October 24th, 2011
03:59 PM ET

Why we should all cut back on meat

Editor's Note: Heather Moore is a staff writer for the PETA Foundation.  People for the Ethical Treatment of Animals (PETA) works to promote animal rights and mitigate cruelty against animals.

By Heather Moore - Special to CNN

There are currently about 7 billion people on this planet, and experts predict that there will be at least 9 billion by 2050. Global meat consumption is projected to double by then too. The Earth simply cannot sustain so many meat-eaters.

A recent report by the Worldwatch Institute's Nourishing the Planet project shows that global meat production increased by 2.6 percent in 2010. Worldwide meat production has tripled over the last four decades and increased 20 percent in the past 10 years. Much of the meat is produced in industrialized countries. The average American eats twice as much meat as the average person worldwide. According to Worldwatch President Robert Engelman, the "world's supersized appetite for meat" is one of the main reasons why greenhouse-gas emissions are still increasing rapidly. FULL POST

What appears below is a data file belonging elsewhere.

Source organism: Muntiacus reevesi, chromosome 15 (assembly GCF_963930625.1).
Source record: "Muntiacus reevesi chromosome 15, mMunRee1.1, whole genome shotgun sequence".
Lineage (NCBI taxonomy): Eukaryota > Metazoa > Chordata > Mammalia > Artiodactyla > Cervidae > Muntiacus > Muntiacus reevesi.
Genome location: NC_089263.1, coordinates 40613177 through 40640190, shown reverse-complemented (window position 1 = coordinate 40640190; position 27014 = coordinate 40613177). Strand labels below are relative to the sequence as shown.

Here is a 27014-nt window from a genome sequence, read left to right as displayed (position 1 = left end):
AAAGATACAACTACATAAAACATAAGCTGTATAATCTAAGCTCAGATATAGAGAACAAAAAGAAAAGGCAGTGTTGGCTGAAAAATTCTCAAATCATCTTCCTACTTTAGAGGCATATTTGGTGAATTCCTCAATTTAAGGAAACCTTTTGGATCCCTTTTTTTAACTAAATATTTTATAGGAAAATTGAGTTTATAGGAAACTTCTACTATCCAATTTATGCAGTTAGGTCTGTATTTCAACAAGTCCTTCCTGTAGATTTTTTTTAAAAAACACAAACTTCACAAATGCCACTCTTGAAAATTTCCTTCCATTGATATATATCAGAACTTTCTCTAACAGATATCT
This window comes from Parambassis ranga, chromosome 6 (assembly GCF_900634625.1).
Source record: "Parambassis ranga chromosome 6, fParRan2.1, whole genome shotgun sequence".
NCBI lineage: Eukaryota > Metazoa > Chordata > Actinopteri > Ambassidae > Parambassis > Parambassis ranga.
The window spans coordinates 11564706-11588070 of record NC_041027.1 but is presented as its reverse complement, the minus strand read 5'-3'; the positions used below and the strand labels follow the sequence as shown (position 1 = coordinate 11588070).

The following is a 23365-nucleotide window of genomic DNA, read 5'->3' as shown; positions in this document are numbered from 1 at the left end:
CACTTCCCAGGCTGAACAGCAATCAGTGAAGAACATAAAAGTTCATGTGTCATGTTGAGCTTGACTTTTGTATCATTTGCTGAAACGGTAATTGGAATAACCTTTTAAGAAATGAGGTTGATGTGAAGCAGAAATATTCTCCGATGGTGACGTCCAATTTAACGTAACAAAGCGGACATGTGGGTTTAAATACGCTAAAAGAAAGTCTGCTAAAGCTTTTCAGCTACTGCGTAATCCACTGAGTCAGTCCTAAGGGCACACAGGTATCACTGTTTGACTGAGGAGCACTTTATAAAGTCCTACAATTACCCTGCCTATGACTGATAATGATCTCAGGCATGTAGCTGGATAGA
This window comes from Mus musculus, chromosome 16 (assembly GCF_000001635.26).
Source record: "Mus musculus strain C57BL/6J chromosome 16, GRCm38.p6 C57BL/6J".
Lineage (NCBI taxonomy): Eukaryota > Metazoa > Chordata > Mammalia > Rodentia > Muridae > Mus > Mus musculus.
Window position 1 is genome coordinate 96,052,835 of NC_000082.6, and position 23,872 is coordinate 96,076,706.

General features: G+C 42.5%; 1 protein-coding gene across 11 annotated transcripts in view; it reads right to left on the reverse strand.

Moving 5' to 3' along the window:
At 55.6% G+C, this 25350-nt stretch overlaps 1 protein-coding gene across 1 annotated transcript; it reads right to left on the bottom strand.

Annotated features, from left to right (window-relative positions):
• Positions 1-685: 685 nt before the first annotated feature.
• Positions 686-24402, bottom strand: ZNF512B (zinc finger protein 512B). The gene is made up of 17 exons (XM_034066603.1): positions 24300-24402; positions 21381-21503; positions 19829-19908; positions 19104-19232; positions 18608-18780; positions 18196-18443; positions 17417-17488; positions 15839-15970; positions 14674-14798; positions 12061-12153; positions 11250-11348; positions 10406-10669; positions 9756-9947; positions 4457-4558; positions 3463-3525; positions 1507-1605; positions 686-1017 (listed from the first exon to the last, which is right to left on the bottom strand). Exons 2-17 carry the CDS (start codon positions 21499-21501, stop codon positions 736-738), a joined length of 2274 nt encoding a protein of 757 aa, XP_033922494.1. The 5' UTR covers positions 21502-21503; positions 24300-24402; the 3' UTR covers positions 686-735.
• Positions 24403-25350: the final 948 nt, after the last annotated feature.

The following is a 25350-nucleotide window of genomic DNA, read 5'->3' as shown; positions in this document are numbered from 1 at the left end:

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Topics: Animals • Climate • Environment • Food • Global
Which is the safest country for animals?
A Chinese researcher injects a monkey with an experimental solution at a laboratory in the southern Chinese city of Guangzhou in May 2004. China has since drafted new regulations to save laboratory animals from unnecessary pain and inhumane treatment. (Getty Images)
August 12th, 2011
04:00 AM ET

Which is the safest country for animals?

Editor's Note: Heather Moore is a staff writer for the PETA Foundation

By Heather Moore – Special to CNN

The thought-provoking new film Rise of the Planet of the Apes may have people talking long after they leave the Cineplex. In the film, a scientist genetically modifies a young chimpanzee to create a new breed of ape with human-like intelligence. The chimpanzee matures quickly, escapes from his cage and recruits an army among thousands of caged apes. They revolt, and a war breaks out between the species.

While much of the movie is obviously science fiction, hundreds of chimpanzees really are used in laboratory experiments in the U.S.—the only developed country that still conducts invasive experiments on chimpanzees. These animals are cut open, addicted to drugs, kept in isolation, or inoculated with infectious agents—all legally. The U.S. Animal Welfare Act (AWA) does not prohibit any experiment, no matter how cruel or irrelevant. It simply sets minimum housing and maintenance standards for confined animals. FULL POST

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Topics: Animals • Ethics